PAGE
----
The problem with comparing male and female circumcision is that, on a purely physical level, no circumcision (among men too) is alike. There are grades of harm done, just as there are different level or grades of female circumcision/mutilation: from a pin prick upwards. I, as a victim, have seen ‘far worse’ cases than mine online – images uploaded by other men needing advice. Just as I have seen cases far ‘better’ too.

      Yet, why it is especially so disgusting for the two forms to be compared is that everything, even a scrape cut, is a complete violation of a child’s dignity, well-being and sexuality. I cannot put into words the hurt of feel. I had not known this kind of anger before, and for so long. I continue to feel betrayed and lied to. It is very difficult for me, now that I am no longer in denial, to have contact with my callous parents. My intact father knew what he was denying me, but both were and are extreme Christian puritans with a sense of responsibility so utterly distorted that it leaves one feeling like property.

      To compare and say one is not as bad as the other is to deny the rights and feelings of another.

      • Mark

        As for my sexual experiences – a disaster. I often struggled to orgasm. There were times when I felt like was looking in through the window at myself and my partner – longing to be a part. To have that intimacy and sensation. I have been single for years and I worry everytime I attempt dating. It’s easier to avoid sex, though I hope my years of restoration will help me to feel more open to it in the future.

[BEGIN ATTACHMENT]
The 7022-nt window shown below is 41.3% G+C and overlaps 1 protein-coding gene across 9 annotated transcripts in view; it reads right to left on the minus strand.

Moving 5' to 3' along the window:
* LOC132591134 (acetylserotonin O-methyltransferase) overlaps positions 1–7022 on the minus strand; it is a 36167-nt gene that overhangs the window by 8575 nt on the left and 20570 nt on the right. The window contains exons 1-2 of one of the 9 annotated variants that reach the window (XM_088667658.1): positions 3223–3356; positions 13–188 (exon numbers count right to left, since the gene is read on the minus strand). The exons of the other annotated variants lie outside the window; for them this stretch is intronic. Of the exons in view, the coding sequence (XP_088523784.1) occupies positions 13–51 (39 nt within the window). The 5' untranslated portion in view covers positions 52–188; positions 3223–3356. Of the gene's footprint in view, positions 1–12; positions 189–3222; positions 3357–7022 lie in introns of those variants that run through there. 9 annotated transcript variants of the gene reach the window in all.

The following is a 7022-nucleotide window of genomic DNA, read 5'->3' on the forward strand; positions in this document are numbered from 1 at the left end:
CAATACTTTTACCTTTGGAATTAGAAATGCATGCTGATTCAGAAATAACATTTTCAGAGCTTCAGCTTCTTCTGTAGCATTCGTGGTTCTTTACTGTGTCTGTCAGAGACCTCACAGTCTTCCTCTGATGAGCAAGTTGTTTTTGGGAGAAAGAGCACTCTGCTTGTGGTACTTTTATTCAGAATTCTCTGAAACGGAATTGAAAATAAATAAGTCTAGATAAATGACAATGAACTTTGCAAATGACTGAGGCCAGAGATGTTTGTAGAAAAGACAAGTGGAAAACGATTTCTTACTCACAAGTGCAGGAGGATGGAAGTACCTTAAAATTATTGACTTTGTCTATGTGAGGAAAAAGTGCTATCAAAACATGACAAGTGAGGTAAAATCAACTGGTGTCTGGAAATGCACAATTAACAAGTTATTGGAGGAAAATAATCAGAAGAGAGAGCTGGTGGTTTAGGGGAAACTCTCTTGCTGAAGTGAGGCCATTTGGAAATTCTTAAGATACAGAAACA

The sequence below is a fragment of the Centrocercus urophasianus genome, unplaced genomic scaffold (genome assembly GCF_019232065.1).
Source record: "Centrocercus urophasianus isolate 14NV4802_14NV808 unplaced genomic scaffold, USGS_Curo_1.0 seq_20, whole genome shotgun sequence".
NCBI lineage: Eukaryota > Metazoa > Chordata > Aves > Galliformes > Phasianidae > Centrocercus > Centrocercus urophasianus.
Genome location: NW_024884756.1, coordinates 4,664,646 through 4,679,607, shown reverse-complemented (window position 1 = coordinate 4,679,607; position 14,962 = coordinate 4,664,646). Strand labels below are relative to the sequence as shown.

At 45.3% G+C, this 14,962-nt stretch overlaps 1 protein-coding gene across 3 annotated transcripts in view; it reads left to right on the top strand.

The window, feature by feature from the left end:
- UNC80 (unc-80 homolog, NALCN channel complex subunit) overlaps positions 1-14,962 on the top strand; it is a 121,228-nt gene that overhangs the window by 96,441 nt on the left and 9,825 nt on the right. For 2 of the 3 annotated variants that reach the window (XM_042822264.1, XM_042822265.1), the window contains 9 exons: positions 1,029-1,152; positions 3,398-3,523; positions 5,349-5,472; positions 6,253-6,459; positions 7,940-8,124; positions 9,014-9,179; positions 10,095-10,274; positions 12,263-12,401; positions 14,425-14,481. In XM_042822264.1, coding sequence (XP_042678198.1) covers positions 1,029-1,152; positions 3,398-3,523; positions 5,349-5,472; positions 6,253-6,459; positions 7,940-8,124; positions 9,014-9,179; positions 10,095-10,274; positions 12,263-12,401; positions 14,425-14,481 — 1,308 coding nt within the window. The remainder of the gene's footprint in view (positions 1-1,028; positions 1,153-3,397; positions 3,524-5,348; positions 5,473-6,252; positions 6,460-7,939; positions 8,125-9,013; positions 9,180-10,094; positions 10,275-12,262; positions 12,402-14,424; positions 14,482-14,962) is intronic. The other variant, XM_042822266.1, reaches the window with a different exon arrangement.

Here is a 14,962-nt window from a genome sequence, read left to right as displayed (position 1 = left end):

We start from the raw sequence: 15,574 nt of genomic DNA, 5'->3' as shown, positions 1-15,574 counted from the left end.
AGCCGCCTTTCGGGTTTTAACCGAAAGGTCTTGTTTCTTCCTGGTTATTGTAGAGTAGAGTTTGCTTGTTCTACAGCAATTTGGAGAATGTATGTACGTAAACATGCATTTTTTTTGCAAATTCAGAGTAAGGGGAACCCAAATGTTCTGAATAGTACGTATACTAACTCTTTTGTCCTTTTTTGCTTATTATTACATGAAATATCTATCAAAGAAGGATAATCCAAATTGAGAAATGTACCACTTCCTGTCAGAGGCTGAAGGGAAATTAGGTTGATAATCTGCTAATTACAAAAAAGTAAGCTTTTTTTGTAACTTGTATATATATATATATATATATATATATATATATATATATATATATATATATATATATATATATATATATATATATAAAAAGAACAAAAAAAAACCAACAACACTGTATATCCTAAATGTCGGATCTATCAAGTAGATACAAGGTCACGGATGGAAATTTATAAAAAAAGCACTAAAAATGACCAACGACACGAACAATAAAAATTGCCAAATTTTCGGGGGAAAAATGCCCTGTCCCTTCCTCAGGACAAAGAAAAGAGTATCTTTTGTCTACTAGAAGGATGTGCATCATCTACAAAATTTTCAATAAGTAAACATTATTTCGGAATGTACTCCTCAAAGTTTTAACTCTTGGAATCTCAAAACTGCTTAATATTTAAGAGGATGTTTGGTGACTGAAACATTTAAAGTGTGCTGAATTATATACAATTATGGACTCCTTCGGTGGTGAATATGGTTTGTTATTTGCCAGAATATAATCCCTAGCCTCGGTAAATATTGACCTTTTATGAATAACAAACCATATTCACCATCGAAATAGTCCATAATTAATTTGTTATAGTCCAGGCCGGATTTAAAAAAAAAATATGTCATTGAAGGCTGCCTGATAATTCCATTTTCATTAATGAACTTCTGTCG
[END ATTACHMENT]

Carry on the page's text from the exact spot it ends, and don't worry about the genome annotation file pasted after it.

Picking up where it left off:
My first real girlfriend (a German) took one long at me and said: “I am sorry they took most of your sensitivity away”. I recently met up with another ex for coffee and asked her directly. She said the moment she first saw me in the nude, she knew I have been traumatised in an extreme way as a baby and that this would be a part of my make up as a person.

        My girlfriends suffered too of course, they just didn’t say so. It only became obvious to me later that the reason for their dryness and inability to have real orgasms – or even gentle sex – was because of my mutilation.

  8. Keith Rutter

    My penis was cut in 1947, at the insistence of an old-fashioned doctor in England. It was only at puberty that I discovered that my sex-life had been impacted, to the point where I was unable to orgasm. After a struggle I did manage to father a son. Did I want him to be mutilated? Of course not, and 30 years later, he is still intact with no penis problems.

  9. concerned cynic

    Tragically. many Jewish, Moslem and American fathers are Adamant Fathers, with deep seated psychosexual and conformist insecurities centering on how the most intimate part of the male body looks. Last century, about 100 million newborn Canadian and American boys were routinely circumcised shortly after birth. Anesthesia was almost never used. During the first half of last century, the doctors performing RICs were usually intact. The nurse restraining the boy had an intact husband. The father of the boy being circumcised was usually intact. Millions and millions of mothers did not notice that the moving foreskin made foreplay easier and PIV less brutal. I conclude that English speaking women sleepwalked through their marital sex lives. A major reason why circumcision is in decline in the USA, despite the fence sitting of the American medical profession, is that women are paying closer attention to how their sex lives work in practice, and are sharing what they have learned via social media.